2. Such a beautiful, heart-wrenching, achingly honest post Carisa. So glad to see you featured here. I mourned it a lot with my 2nd daughter, because I knew she was my very last baby. I totally related to this post.-Ashley

  3. I weaned my son at 27 months. Even though I was fully ready to wean (and had been for a bit), I still felt sad. Blame the hormones, blame the mommy guilt, but also that it marked the end of this special relationship. Breastfeeding was the only thing I could do for my son that no one else could, and it was over.

    You gave your daughter space to grieve her loss – now give yourself space to grieve YOUR loss. Hugs, mama.

  4. Wow I SO feel this post. I recently weaned my last baby a few months ago (and I love your “pulling the plug” pun because that’s exactly what I named my post about it). Although I was much less reluctant to be done with it as you it was still an emotional threshold to cross for both of us.
    I too am now navigating life without the human leech. Good luck on this new path!

  5. I ursed all three of my girls and each one weaned herself – just decided one day they were done. I was not someone who particularly enjoyed breastfeeding, but, when I realized they were done with it, there was definitely a moment (or two) of sadness.

    1. I have a few close friends who have had a similar, child-led weaning experience. I imagine the sadness is very similar but without the battle. (Unless maybe you are fighting to keep nursing.) My little one would have suckled through college…

  6. Weaning was heartbreaking and freeing all rolled into one. I'm 3 months in with #2 and dread the day. It will be the end of an amazing (but tough) period of my life.

    Now excuse me while I go pump (I HATE pymping at work. 36 more weeks, not thatmI'm counting or anything. Ugh.)

  7. I was lucky enough to have a very very natural weaning process with my first as I was entering into my third tri with my second and my first was 15 months. He naturally went from 4 feedings a day down to two and then one pretty quickly. I choose the last night time feeding as the final feeding. Now onto my second and I am again lucky enough to have an over supply this time, so hope to keep nursing into the second year, but hope for a natural wean process again. I can understand how it can be heartbreaking and freeing at the same time.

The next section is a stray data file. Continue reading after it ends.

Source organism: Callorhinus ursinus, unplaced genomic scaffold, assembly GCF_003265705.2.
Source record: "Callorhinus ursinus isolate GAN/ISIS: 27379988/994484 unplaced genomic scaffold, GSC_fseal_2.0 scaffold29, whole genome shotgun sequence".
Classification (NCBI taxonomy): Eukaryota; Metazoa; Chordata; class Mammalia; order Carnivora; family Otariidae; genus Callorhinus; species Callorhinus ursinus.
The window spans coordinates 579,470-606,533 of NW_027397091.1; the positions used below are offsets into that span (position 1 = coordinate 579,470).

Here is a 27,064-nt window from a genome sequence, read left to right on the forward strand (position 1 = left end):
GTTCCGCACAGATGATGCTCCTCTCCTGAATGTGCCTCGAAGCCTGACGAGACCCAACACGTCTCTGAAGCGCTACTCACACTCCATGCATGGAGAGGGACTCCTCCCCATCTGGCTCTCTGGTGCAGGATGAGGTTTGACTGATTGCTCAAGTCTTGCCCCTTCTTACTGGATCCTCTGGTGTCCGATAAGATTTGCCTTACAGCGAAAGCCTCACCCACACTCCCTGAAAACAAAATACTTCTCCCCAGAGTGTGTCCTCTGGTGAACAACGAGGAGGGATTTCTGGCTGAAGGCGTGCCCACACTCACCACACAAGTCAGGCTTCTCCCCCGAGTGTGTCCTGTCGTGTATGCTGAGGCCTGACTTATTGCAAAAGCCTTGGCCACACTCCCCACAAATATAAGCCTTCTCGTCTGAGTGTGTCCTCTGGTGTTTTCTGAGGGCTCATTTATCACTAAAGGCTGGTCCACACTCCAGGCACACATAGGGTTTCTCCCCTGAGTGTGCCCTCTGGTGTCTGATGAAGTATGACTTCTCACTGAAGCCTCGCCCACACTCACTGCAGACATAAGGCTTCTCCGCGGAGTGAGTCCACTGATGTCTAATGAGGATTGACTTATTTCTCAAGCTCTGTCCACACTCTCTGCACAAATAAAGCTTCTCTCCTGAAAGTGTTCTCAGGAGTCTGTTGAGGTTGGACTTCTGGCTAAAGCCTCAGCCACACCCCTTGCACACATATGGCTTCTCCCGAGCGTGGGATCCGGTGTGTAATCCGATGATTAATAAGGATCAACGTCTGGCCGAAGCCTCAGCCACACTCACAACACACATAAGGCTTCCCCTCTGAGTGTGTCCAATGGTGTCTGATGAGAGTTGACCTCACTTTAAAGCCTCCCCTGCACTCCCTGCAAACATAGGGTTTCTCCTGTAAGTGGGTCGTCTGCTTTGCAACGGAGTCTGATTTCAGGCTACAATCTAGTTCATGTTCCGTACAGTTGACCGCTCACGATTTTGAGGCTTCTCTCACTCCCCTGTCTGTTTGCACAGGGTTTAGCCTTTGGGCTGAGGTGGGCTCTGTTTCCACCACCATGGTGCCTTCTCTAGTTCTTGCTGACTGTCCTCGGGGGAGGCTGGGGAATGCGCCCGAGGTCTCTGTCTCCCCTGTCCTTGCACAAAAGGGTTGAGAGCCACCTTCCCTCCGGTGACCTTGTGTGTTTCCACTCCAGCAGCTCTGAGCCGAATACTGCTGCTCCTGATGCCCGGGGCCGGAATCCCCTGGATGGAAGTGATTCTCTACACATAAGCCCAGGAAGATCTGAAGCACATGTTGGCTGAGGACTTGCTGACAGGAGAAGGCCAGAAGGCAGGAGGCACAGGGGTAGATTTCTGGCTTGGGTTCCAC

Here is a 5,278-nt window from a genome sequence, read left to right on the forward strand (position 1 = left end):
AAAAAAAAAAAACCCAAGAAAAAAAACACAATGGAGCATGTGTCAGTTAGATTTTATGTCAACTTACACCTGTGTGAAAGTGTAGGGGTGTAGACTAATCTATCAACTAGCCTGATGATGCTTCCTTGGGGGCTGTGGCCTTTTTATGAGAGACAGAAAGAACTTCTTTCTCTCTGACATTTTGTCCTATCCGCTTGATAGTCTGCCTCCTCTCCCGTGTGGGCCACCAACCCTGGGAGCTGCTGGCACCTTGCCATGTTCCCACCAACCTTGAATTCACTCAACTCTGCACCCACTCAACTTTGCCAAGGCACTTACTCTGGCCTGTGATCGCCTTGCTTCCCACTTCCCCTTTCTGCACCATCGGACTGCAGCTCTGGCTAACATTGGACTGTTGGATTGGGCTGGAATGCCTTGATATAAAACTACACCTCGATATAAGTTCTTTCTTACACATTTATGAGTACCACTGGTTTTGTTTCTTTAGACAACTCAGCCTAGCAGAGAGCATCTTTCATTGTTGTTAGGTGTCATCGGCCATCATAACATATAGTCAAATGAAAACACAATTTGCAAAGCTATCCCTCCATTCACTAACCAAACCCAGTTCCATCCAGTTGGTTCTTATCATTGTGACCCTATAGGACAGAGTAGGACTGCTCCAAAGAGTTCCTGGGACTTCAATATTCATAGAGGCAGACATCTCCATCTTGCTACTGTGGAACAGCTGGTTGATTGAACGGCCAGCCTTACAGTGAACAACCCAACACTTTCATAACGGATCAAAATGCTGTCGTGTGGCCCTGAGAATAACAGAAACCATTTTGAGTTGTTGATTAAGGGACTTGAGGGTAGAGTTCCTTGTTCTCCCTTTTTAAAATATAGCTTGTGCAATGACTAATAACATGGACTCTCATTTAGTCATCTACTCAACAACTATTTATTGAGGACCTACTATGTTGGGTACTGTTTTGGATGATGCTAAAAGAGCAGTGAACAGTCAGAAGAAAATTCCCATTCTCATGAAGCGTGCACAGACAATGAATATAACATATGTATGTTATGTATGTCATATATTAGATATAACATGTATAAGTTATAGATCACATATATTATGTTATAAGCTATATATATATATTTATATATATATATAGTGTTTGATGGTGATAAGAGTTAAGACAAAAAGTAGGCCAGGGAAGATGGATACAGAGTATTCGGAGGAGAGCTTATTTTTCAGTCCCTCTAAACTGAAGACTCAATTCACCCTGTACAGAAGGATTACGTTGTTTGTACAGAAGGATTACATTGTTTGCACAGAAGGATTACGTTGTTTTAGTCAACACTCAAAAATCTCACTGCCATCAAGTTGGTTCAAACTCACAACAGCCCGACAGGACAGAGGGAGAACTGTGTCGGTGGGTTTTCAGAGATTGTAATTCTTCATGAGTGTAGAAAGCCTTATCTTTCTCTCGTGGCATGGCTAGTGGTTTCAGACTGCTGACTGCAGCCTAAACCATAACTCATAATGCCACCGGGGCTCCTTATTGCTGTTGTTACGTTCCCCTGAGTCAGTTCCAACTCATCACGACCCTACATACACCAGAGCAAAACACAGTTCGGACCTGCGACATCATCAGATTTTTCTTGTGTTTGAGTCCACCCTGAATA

8. Carisa I really felt for you and your daughter! I remember being so sad when my firstborn decided to wean himself at 11 months. Then I was so sad when I decided to wean my daughter at 5 months so I could go on some much needed medication. I felt that primal need to hold and rock my babies. Each milestone is always so bittersweet for me!! I do remember the first thing I did when my son weaned I went out for sushi and felt like I belonged to just me!! That part is nice!! Thanks for sharing this lovely post!

    1. Thank you, as always, for your thoughtful comment Kathy. I am so affected by each new phase of mothering. Maybe without my milky hormones in play, I’ll be a little less sensitive now. At least until next year… sending my older daughter to kindergarten is going to be brutal.

  9. As a momma who weaned a couple months ago, and felt the same heartbreak and addict-like feelings for the first week, I can promise you it goes away and you'll be psyched about the body-is-your-own bit. I got a cold the other day and was pumped to take an irresponsible combo of medications to try and knock it out. Kinda nice to be able to do dumb things to my body since it's now just mine!

  10. I totally understand where you are coming from. My baby was 16 months old when I weaned her. Although I thought I was ready because I was tired of feeding on demand, it was very difficult to give up that time with my baby. She was very upset at first, but adjusted pretty easily. Unlike her mama.

  11. Wow, It was devastating having to realize that I was “a failure” at breastfeeding. Until reading this I never thought about how difficult the weening process could be. Thanks for the whole new insight.